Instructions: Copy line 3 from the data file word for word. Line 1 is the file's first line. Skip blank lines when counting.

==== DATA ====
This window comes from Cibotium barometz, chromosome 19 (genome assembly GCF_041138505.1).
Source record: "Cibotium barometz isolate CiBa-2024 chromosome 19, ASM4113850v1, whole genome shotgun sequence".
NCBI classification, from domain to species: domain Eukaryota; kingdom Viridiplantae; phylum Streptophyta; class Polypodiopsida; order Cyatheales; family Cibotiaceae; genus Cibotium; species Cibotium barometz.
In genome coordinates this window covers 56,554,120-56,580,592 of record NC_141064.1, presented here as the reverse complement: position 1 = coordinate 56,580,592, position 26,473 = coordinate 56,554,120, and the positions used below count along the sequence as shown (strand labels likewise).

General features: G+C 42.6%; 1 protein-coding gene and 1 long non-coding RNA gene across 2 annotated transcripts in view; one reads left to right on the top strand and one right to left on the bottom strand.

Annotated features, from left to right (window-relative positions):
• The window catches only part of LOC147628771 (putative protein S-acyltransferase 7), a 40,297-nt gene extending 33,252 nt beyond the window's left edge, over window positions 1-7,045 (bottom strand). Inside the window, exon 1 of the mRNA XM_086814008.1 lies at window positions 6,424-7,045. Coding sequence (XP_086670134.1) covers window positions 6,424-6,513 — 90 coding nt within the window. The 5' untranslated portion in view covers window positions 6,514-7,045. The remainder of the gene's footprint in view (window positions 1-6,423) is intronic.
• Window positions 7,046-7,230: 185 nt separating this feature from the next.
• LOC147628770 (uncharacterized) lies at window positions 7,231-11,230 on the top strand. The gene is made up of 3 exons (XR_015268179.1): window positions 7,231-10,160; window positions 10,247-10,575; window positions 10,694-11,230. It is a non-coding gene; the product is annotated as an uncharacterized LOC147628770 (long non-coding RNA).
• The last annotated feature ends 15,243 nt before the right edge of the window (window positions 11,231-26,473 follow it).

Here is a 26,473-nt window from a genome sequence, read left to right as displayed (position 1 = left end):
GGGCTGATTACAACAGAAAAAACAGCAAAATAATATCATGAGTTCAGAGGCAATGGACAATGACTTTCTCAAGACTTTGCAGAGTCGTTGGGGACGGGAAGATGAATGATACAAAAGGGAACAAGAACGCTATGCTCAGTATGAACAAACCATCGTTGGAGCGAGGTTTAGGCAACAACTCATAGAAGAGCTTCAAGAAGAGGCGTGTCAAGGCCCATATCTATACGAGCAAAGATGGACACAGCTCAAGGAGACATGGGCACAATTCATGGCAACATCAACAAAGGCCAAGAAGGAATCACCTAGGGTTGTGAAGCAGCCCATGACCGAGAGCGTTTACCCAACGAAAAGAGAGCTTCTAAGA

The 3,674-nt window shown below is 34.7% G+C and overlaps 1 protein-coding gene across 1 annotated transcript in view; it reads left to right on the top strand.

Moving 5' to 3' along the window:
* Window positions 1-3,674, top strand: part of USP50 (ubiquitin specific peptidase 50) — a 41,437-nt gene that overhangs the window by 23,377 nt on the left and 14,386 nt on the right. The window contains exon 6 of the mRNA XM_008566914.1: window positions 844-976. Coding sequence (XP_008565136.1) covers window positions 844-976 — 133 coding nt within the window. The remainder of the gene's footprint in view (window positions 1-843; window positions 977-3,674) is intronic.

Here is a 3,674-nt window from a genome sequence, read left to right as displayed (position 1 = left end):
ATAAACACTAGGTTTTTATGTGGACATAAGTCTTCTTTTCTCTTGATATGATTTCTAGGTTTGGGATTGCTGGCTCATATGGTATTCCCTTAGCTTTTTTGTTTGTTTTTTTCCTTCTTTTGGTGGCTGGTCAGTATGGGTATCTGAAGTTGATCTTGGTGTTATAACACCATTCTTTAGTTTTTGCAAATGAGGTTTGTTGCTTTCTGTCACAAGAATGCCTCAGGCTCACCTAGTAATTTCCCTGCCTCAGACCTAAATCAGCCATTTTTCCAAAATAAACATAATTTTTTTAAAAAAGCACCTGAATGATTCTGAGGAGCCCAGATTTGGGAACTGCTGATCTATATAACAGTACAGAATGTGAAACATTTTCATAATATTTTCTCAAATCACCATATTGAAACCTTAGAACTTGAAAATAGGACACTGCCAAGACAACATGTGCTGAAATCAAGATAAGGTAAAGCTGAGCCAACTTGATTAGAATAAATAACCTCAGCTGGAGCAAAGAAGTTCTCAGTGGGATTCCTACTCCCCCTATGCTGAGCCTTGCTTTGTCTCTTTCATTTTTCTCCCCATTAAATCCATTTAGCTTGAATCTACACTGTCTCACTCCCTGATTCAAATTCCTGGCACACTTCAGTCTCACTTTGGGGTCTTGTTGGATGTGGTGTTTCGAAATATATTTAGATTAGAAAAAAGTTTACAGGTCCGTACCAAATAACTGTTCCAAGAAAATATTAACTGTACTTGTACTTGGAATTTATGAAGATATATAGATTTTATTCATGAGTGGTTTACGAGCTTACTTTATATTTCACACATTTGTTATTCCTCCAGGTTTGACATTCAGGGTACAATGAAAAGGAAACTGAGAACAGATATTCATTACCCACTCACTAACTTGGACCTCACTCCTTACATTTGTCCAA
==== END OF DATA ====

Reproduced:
NCBI classification, from domain to species: domain Eukaryota; kingdom Viridiplantae; phylum Streptophyta; class Polypodiopsida; order Cyatheales; family Cibotiaceae; genus Cibotium; species Cibotium barometz.